Theater: Studio Theatre. 1501 14th St, NW
Metro stops: Dupont Circle -Red line or U Street/Cardozo-Green line
Cost: Tickets are $30. There is a $5 dollar student discount too. They may also have half price rush tickets 30 min before the show or you can usher (more here). Also, Goldstar has $22 tickets for those of you who are not students.
Dates: Through October 18, at least
Rating: 2/5 Starving Artists
Confession: one of my greatest fears as a man who has quite unexpectedly found himself as an arts blogger, is that I’m going to say that I didn’t like something, and you will think I’m an idiot. This is not to say that I won’t give something a bad review, but there is always a reluctance. Especially with a play that might be intentionally esoteric. But I am going to bite the bullet and say it: I did not like Moonlight. I tried to like it, but I spent the whole play feeling like I was missing something. I probably was. If you know what I missed, I hope you’ll tell me about it in the comments section.
I think the major problem was writing. Moonlight was penned by the 2005 Nobel Prize for Literature winner, Harold Pinter. I’ve been doing some reading on Pinter since seeing the play. I probably should have done that first, since I was not too familiar with his work. Apparently, according to the program, Pinter is a major player in the “British return to metaphor”. I wasn’t aware that they had left. My good friend BeebeR told me today that me that Pinter was the originator of the “one word sentence” and he has used his newly designed tool liberally in this work. I got the basic themes: death (clearly) and memory, betrayal, loss, and family. I got that the main character Andy (Ted van Griethuysen) is staring his own mortality straight in the face and trying to bridge the gap between himself and his estranged sons Jake (Anatol Yusef) and Fred (Tom Story). I get that Andy’s relationship with his wife, Bel (Sybil Lines) is strained; full of love and resentment. But beyond that, I was toast. I wanted to get the deeper levels: the allegory and metaphor, the deep symbolism, but it was (for fear of sounding dim) way over my head. I don’t go to the theater to be lost. I go to the theater to be pushed, and I don’t mind playing catch-up in the intermission (something this play didn’t have), but I just don’t enjoy spending the whole play feeling like I’m reading a book in a language I do not know.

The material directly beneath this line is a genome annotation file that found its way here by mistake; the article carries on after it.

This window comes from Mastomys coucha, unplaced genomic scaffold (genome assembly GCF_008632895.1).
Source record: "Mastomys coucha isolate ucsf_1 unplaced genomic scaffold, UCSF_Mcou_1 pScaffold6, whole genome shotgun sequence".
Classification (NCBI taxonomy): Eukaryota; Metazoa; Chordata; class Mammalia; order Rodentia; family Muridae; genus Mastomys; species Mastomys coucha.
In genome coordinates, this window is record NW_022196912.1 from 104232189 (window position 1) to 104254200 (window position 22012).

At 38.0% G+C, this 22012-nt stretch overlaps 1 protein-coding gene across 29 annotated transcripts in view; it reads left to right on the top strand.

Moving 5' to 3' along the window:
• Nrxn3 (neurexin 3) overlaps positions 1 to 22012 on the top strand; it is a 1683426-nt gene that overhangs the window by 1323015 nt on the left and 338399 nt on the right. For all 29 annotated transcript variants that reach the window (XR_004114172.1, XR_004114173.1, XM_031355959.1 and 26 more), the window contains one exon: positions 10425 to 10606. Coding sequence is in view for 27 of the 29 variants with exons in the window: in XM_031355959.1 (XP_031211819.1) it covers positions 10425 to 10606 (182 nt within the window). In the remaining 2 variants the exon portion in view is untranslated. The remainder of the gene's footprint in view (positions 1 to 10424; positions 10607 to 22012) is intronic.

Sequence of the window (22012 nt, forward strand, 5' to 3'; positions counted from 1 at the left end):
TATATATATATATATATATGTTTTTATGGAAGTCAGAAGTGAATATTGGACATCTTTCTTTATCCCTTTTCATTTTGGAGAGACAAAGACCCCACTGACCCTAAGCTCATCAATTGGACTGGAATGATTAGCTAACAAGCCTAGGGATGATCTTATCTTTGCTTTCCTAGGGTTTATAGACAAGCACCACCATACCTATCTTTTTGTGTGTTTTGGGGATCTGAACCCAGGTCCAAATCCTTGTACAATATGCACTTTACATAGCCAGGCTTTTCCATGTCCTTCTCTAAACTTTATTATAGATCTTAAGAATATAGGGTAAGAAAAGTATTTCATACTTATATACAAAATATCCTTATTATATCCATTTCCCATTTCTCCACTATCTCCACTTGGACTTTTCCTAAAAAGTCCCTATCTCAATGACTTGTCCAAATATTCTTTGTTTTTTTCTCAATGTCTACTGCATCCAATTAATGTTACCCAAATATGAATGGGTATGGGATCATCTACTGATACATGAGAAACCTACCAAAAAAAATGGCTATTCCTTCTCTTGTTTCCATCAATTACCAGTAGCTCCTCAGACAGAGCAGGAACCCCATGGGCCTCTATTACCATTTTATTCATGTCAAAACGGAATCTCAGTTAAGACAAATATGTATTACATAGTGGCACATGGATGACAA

The performances were good. Griethuysen and Lines were notably captivating as the aging couple facing Andy’s impending death, and the brothers played their quipy banter for a few good laughs. They seemed to be doing the best they could with this material that was, it would seem, intentionally murky.
Perhaps I will feel about Pinter how I feel about Brecht. When I go to see a Brecht play, I leave saying, “well that was very Brecht”. This is neither good nor bad, but the best Brecht is perfectly Brechtian. Maybe this play was very Pinter. I’ve got nothing to compare it to.
I hope you won’t think me dull. I really wanted to like the play. I really wanted to get it. But it just wasn’t for me. If you felt different, please tell us about it in comments.